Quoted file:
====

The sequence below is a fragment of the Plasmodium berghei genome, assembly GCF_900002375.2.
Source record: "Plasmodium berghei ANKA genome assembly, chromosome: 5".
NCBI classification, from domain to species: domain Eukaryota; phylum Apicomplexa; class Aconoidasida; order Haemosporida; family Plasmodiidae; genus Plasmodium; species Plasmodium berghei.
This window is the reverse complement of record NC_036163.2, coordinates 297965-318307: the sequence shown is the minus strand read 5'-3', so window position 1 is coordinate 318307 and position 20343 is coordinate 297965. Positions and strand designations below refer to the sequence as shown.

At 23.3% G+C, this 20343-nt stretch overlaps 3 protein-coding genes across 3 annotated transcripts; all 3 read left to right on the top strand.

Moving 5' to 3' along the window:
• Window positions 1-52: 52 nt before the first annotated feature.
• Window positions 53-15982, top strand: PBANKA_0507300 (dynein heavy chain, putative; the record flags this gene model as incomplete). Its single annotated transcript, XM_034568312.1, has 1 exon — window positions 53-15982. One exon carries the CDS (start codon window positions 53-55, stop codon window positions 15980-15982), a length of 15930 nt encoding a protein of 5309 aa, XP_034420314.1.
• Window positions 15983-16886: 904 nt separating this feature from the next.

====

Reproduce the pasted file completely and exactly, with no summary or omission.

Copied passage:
The sequence below is a fragment of the Plasmodium berghei genome, assembly GCF_900002375.2.
Source record: "Plasmodium berghei ANKA genome assembly, chromosome: 5".
NCBI classification, from domain to species: domain Eukaryota; phylum Apicomplexa; class Aconoidasida; order Haemosporida; family Plasmodiidae; genus Plasmodium; species Plasmodium berghei.
This window is the reverse complement of record NC_036163.2, coordinates 297965-318307: the sequence shown is the minus strand read 5'-3', so window position 1 is coordinate 318307 and position 20343 is coordinate 297965. Positions and strand designations below refer to the sequence as shown.

At 23.3% G+C, this 20343-nt stretch overlaps 3 protein-coding genes across 3 annotated transcripts; all 3 read left to right on the top strand.

Moving 5' to 3' along the window:
• Window positions 1-52: 52 nt before the first annotated feature.
• Window positions 53-15982, top strand: PBANKA_0507300 (dynein heavy chain, putative; the record flags this gene model as incomplete). Its single annotated transcript, XM_034568312.1, has 1 exon — window positions 53-15982. One exon carries the CDS (start codon window positions 53-55, stop codon window positions 15980-15982), a length of 15930 nt encoding a protein of 5309 aa, XP_034420314.1.
• Window positions 15983-16886: 904 nt separating this feature from the next.